Tree Advisory Group


To encourage a tree friendly community through the education of citizens and organizations by promoting best management practices for tree establishment, care and management.

Vision statement

The Tree Advisory Group recognizes that trees provide aesthetic, economic, environmental and social value to the community.  As a gateway to natural forestry and outdoor recreation in Missouri the city is the first example of what healthy trees should be.  Trees provide a bounty of benefits for both public and private individuals which can be estimated by the National Tree Benefit Calculator at

Value of Trees (PDF)         Right Tree, Right Place (PDF)        Improper Tree Care (PDF)

Benefits of healthy trees include

Erosion control

To help slow or stop erosion, tree and ground-cover plantings can hold soil in place.

Reduce utility costs

The major savings on well-placed trees is in reduced cooling costs. Well-placed trees shading a home can reduce energy costs by nearly 12 percent. This means that for an average home, a $150 tree would pay for itself in about three to four months.

A white poplar with a 30 inch diameter would conserve 123 kilowatt/ hours of electricity and therefore reduce the consumption of oil or natural gas.

Increase property values

Trees contribute to the positive image of a community and are viewed as a factor in the quality of life of a city.  They provide harmony with nature and create livable built environments.

Protecting trees also reduces developers’ costs for storm water detention and landscaping.1

The perceived value of a home increases by at least 5% when large sized plants (trees) are added. 2

62% of realtors surveyed said the existence of healthy shade trees strongly influences a potential buyers’ impression of a block or neighborhood. 3

Reduce crime   

Large street trees can reduce crime by signaling to a potential criminal that a neighborhood is better cared for and, therefore, a criminal is more likely to be caught.4

Reduce noise levels

They make communities more livable by reducing the distortions of height and space created by tall buildings; they form a protective and psychological barrier between pedestrians and car traffic; they contribute to the unique identity of the community.7

Trees can muffle sound, making an area behind a tree buffer more comfortable than one exposed directly to street sounds.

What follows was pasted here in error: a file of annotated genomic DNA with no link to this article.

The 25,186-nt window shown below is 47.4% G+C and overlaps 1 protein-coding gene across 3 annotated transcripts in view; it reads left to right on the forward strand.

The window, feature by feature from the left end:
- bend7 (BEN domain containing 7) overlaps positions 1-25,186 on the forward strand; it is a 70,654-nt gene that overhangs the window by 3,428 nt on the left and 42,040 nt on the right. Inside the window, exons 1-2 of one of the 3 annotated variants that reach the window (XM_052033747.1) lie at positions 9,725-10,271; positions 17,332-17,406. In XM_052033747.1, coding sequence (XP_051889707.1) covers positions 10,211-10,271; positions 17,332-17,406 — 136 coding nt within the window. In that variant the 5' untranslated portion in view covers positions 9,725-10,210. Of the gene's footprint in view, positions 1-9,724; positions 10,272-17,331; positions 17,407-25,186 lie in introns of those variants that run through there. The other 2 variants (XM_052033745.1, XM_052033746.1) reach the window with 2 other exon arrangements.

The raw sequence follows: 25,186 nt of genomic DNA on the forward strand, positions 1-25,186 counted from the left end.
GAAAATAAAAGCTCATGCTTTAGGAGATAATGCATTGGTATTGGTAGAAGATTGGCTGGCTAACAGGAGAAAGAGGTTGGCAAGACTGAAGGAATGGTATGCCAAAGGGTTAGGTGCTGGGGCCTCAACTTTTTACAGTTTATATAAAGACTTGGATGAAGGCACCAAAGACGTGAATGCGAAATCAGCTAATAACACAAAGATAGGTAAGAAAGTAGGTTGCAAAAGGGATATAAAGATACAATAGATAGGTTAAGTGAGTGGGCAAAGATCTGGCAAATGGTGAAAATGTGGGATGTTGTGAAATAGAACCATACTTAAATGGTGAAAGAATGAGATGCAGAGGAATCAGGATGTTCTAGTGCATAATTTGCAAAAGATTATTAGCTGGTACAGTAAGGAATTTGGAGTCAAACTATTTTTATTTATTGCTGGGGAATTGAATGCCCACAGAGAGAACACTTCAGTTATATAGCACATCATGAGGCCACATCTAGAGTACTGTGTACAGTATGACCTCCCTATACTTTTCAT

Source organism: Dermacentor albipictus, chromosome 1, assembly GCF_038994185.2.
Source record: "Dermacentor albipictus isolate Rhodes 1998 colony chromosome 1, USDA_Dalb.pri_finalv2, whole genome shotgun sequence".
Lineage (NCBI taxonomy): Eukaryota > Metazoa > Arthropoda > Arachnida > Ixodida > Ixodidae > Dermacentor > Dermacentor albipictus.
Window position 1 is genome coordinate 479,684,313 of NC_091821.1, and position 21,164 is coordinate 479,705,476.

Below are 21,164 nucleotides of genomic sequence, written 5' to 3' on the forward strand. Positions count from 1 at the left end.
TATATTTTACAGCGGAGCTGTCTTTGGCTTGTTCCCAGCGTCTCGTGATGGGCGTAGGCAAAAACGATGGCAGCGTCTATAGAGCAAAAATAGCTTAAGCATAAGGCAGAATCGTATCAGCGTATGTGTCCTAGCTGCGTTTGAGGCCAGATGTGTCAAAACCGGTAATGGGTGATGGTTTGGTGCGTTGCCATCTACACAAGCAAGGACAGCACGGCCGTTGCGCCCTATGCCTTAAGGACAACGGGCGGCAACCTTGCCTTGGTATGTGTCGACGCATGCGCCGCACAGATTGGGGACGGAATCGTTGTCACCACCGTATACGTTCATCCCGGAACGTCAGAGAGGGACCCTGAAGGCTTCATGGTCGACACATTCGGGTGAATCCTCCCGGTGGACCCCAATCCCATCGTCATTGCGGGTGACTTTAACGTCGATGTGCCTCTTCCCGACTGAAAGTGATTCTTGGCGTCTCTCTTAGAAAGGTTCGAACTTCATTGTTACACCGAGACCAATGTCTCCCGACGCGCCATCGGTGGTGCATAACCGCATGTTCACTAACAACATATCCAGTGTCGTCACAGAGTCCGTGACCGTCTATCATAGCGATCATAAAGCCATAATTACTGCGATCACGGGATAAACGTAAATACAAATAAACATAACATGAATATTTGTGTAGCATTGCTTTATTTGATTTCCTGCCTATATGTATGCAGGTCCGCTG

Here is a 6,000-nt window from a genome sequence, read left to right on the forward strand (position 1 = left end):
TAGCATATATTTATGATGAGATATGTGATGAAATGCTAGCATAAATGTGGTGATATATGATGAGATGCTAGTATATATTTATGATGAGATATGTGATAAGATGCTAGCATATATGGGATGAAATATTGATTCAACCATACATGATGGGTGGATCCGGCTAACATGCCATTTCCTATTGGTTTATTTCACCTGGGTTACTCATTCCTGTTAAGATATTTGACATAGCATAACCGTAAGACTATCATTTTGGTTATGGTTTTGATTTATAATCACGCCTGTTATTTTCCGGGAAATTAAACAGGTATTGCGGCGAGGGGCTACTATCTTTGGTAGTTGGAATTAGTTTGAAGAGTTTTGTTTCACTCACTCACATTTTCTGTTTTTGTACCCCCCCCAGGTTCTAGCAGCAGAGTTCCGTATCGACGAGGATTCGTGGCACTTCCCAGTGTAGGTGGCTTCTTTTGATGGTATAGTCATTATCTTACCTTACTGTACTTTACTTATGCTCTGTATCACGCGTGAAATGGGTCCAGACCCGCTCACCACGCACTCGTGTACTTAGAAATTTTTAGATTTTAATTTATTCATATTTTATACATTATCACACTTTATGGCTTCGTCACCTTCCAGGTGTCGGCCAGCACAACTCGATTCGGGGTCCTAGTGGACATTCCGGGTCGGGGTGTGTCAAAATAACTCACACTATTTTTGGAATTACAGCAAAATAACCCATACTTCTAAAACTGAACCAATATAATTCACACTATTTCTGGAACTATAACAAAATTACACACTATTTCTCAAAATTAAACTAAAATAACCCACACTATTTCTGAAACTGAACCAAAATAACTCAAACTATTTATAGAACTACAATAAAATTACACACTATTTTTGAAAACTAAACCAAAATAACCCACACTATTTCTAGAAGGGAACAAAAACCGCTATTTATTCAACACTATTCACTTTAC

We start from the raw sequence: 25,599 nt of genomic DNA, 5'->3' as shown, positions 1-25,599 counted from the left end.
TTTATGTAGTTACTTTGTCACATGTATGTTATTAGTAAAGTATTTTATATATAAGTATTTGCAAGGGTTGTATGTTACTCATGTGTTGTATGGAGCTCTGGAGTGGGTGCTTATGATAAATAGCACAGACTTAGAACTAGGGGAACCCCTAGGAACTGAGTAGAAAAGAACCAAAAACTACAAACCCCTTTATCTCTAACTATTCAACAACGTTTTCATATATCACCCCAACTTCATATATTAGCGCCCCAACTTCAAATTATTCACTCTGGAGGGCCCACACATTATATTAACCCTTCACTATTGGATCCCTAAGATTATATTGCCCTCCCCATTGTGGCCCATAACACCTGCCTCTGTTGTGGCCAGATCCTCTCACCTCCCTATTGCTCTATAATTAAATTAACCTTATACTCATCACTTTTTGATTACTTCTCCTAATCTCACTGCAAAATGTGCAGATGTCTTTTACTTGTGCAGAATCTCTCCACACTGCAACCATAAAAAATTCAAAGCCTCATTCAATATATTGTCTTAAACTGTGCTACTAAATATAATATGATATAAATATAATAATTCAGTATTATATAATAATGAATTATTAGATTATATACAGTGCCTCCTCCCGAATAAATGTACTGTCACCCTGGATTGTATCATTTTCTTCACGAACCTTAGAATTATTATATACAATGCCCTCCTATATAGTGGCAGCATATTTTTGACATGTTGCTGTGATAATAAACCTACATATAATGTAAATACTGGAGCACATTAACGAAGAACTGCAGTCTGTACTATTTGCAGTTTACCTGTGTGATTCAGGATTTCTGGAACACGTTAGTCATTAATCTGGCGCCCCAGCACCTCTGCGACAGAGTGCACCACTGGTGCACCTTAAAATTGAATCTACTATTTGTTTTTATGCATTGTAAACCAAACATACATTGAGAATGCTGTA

Improve air and water quality

Trees remove carbon dioxide and other pollutant gases from the air, and release oxygen, which further dilutes pollution. Their role in reducing temperatures reduces the formation of smog.

Local Governments for Sustainability, along with the City of Seattle, and the U.S. Conference of Mayors recognize urban tree planting and preservation as a key action and tool for climate protection.9

Reduce storm water run-off

Trees absorb the first 30% of most precipitation through their leaf systems and up to another 30% of precipitation is absorbed into the ground and captured by the roots, which brings it back into the air through transpiration.6 This prevents carrying pollutants into surface water bodies, prevents the washing away of soil, and allows water to percolate into the soil, increasing its productivity.1 Thus, trees and vegetation are effective and efficient methods for meeting the U.S. EPA’s standards for water quality from nonpoint sources such as streets, parking lots, and storm sewers.

A white poplar with a 30 inch diameter would intercept 7,656 gallons of storm water runoff per year.12

Provide habitat for wildlife

Urban trees can provide habitat for nesting migratory birds, a variety of mammals, insects, and other wildlife.

Moderate temperatures

Trees have the ability to reduce the heat that radiates off concrete and blacktop. Those who step outside barefoot quickly appreciate shaded spots on the concrete or blacktop.       

Trees can reduce heating costs by blocking the wind. Proper placement of a tree can maximize heat absorption in a home from the winter sun and still provide shade to that same home in the summer.   

Trees can reduce the temperature of urban areas by seven or more degrees.7  They similarly shelter structures from the wind and contribute to moderating temperatures in the winter. Even planting three trees near a house can have significant impacts on the costs of energy for temperature control.8  Thus, urban trees result in a reduction in energy bills, and contribute to affordable housing. This moderation effect of urban trees is increasingly being recognized as important in light of predicted climate change.7

Reduce pollutants

They remove airborne particles by trapping them and by increasing humidity, which washes particles out of the air.1

A single mature tree can absorb carbon dioxide at a rate of 48 lbs./year and release enough oxygen back into the atmosphere to support 2 human beings.10

Produce oxygen

Trees take in and convert carbon dioxide to oxygen which is then released back into the atmosphere for use by animals and humans alike.

On average, one tree produces nearly 260 pounds of oxygen each year. Two mature trees can provide enough oxygen for a family of four.11

Enhance business and economic development

The value of an urban street tree has been calculated to be a return of $90,000 in direct benefits in the lifetime of the tree.6

Shade encourages more commerce, which supports local business and increases the tax revenues for the community. Businesses on treed streets have been found to have 20% higher income streams than those without trees.6

Carbon sinks

A carbon sink is a reservoir that accumulates and stores carbon for an indefinite period of time.  Trees are carbon sinks.  If just 10 percent more of a cities land mass were planted with trees, the city's carbon storage would leap by 12 per cent.5